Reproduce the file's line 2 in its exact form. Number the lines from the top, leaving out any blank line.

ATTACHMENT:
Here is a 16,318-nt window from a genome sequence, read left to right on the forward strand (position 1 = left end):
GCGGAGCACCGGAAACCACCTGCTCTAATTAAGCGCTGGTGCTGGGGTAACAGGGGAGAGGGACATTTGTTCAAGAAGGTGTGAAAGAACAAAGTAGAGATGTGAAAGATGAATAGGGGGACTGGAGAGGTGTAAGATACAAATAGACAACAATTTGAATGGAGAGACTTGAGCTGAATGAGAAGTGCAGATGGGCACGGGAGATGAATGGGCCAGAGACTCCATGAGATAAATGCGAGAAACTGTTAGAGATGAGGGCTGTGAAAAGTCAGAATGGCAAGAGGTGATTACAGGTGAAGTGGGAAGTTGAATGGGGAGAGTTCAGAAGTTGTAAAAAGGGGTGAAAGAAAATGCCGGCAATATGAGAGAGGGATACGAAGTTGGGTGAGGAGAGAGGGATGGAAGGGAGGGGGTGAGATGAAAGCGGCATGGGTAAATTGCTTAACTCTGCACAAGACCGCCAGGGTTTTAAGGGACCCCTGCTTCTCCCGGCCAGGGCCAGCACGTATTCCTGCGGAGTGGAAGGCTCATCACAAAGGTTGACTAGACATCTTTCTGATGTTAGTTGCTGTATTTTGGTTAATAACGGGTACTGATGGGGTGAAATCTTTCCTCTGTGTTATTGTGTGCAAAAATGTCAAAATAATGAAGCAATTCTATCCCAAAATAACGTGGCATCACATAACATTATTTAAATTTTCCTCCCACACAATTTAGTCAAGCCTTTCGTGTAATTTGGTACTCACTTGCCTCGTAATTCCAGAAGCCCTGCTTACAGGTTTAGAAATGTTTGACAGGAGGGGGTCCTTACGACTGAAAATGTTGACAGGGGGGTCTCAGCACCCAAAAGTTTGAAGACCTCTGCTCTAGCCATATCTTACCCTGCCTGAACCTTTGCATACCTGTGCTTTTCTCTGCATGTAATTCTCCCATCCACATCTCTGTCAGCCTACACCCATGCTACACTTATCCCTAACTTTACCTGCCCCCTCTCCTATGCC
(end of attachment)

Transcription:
GCGGAGCACCGGAAACCACCTGCTCTAATTAAGCGCTGGTGCTGGGGTAACAGGGGAGAGGGACATTTGTTCAAGAAGGTGTGAAAGAACAAAGTAGAGATGTGAAAGATGAATAGGGGGACTGGAGAGGTGTAAGATACAAATAGACAACAATTTGAATGGAGAGACTTGAGCTGAATGAGAAGTGCAGATGGGCACGGGAGATGAATGGGCCAGAGACTCCATGAGATAAATGCGAGAAACTGTTAGAGATGAGGGCTGTGAAAAGTCAGAATGGCAAGAGGTGATTACAGGTGAAGTGGGAAGTTGAATGGGGAGAGTTCAGAAGTTGTAAAAAGGGGTGAAAGAAAATGCCGGCAATATGAGAGAGGGATACGAAGTTGGGTGAGGAGAGAGGGATGGAAGGGAGGGGGTGAGATGAAAGCGGCATGGGTAAATTGCTTAACTCTGCACAAGACCGCCAGGGTTTTAAGGGACCCCTGCTTCTCCCGGCCAGGGCCAGCACGTATTCCTGCGGAGTGGAAGGCTCATCACAAAGGTTGACTAGACATCTTTCTGATGTTAGTTGCTGTATTTTGGTTAATAACGGGTACTGATGGGGTGAAATCTTTCCTCTGTGTTATTGTGTGCAAAAATGTCAAAATAATGAAGCAATTCTATCCCAAAATAACGTGGCATCACATAACATTATTTAAATTTTCCTCCCACACAATTTAGTCAAGCCTTTCGTGTAATTTGGTACTCACTTGCCTCGTAATTCCAGAAGCCCTGCTTACAGGTTTAGAAATGTTTGACAGGAGGGGGTCCTTACGACTGAAAATGTTGACAGGGGGGTCTCAGCACCCAAAAGTTTGAAGACCTCTGCTCTAGCCATATCTTACCCTGCCTGAACCTTTGCATACCTGTGCTTTTCTCTGCATGTAATTCTCCCATCCACATCTCTGTCAGCCTACACCCATGCTACACTTATCCCTAACTTTACCTGCCCCCTCTCCTATGCC